This is why I don’t use ad-blocking plugins: so I can point out stuff like this

February 12, 2014

Today I checked out the weather forecast at Weather.com, mostly to confirm my suspicions that yes, this winter is going to be eternal and that it’s never going to rise above four degrees for the rest of my life.

(Okay, the actual forecast wasn’t that bad, and it’s actually going to get a little warmer very soon, but still.)

I noticed this banner ad in the right-side column where Weather.com usually puts them (among other locations):

2014-02-12-junkware

Looks important, don’it? Like your security software is telling you something is wrong, right?

Yeah, well, it’s not. It’s an advertisement. Good thing the ONLY indication is the little Google AdWords logo in the upper right corner, eh?

Now, I don’t know exactly what this advertisement leads to, but as far as I’m concerned, they’re using deception to trick people into clicking on it. That makes me think of ransomware, because it’s almost the exact technique used by makers of that type of malicious software. Click on it and you may find your computer locked down until you pay $80 or more to some crook.

I wish I could issue “just never click on anything” as a general rule, but it’s sort of hard to use the Internet without clicking on something now and then. I would suggest this, though: if you see an ad like this on a major website, click on that little triangle AdWords logo (click carefully…you don’t want to click on the ad itself!) and use the submission form to tell Google about it. Google’s AdWords system is great because it allows access to online advertising for businesses of all sizes, but that wide-openness also means a lot of scammers get their greasy little banner ads through. It’s like those “work at home” scans in the old print newspapers, only a couple hundred million times larger in scope.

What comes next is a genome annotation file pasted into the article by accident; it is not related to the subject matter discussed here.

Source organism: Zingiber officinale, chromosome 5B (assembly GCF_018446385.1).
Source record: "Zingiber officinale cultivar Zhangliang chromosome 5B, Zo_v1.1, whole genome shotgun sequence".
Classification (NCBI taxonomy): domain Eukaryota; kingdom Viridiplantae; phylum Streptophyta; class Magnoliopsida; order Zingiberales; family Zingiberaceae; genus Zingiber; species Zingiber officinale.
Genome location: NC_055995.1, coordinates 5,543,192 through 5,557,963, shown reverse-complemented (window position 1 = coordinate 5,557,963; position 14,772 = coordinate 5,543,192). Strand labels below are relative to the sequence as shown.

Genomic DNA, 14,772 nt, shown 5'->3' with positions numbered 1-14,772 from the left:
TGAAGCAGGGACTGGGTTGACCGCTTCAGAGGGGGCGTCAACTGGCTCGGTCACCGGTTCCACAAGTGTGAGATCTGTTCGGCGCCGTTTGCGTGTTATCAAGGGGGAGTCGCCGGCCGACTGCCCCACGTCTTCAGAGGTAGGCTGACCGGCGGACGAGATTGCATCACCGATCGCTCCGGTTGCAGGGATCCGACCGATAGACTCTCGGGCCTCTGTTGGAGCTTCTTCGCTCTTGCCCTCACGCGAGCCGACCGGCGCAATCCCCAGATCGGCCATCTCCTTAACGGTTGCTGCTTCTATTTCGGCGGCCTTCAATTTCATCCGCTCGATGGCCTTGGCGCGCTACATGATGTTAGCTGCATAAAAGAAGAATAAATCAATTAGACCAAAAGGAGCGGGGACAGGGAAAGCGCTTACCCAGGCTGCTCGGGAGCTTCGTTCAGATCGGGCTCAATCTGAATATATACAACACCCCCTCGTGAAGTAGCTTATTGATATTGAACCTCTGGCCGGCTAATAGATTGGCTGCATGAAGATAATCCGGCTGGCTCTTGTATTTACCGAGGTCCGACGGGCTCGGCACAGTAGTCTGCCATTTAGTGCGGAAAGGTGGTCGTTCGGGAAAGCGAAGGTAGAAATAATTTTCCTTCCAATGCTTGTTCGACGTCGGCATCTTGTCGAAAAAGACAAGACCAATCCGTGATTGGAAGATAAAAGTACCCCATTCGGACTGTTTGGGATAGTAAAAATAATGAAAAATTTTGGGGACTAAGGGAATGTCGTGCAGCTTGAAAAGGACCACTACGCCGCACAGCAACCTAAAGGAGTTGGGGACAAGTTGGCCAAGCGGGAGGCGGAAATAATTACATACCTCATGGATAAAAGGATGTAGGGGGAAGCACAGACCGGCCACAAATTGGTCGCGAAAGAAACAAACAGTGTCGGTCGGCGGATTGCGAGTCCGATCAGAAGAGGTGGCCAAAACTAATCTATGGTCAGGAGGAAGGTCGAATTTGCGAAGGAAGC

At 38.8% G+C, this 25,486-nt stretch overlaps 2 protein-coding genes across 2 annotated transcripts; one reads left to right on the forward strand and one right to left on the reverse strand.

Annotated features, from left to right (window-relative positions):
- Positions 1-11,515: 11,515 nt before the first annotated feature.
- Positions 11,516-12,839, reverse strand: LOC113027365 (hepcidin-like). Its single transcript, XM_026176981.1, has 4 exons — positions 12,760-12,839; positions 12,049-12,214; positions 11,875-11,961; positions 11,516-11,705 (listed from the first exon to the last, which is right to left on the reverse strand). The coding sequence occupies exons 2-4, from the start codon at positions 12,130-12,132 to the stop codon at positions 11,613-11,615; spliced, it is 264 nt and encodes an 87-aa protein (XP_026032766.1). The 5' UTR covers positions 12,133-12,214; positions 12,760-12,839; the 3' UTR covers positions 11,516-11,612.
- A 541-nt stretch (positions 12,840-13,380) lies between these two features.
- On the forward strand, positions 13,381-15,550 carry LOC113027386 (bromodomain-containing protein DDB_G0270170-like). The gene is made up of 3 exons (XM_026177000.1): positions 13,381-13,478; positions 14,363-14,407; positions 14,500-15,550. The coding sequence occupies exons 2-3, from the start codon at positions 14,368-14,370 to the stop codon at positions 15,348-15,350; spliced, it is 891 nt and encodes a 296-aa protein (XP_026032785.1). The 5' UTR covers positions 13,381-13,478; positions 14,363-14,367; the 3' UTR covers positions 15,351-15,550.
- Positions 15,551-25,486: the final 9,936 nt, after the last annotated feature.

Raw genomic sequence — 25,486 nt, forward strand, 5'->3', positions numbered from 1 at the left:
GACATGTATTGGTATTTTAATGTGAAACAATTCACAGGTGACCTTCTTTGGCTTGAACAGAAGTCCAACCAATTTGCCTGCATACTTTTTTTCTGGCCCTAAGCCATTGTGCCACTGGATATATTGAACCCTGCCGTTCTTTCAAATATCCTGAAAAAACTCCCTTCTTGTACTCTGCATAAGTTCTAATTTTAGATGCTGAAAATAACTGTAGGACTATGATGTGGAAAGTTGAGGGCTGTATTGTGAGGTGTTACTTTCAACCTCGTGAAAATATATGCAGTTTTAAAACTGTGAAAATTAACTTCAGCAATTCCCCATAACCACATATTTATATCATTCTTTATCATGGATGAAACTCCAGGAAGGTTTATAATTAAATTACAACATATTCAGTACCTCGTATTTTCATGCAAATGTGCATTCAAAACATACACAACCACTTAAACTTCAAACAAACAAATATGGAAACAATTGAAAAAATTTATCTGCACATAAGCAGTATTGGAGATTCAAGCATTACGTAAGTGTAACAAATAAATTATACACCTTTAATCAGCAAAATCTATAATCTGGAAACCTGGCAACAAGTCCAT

The irony of online banner advertisements

November 9, 2012

Earlier this year, an article about the Iraqi Dinar Scam appeared on Forbes.com. Here’s a screenshot:

First, let me go on record here: I vehemently disagree with the author’s use of the word “stupid” in the title of this article. It’s arrogant. Falling for a scam doesn’t make you stupid; it is my deeply-held belief that everyone is vulnerable to scams. Every single one of us has some magic combination of situation, emotion and opportunity capable of leading us straight into Scamsville. My goal with this site has always been to eliminate as many of those possibilities as possible; to make your own scam-combination-lock as difficult to decipher as possible. But we’ve all got a tell. Somewhere. I can’t emphasize this enough.

But this particular scam isn’t really my focus here. Yes, the Iraqi Dinar Investment Thing is very much a scam. The fact that entities selling it have to classify their businesses as a service for collectors of exotic currency (and not as a foreign exchange investment) to get around regulations should tell you something. Now you know. Go forth and tell others.

No, my focus today is to point out one of the absurd ironies of online publishing and the keyword-based online advertisements that accompany it. Because, on the very same page as the article shown above, this advertisement appeared, plain as day: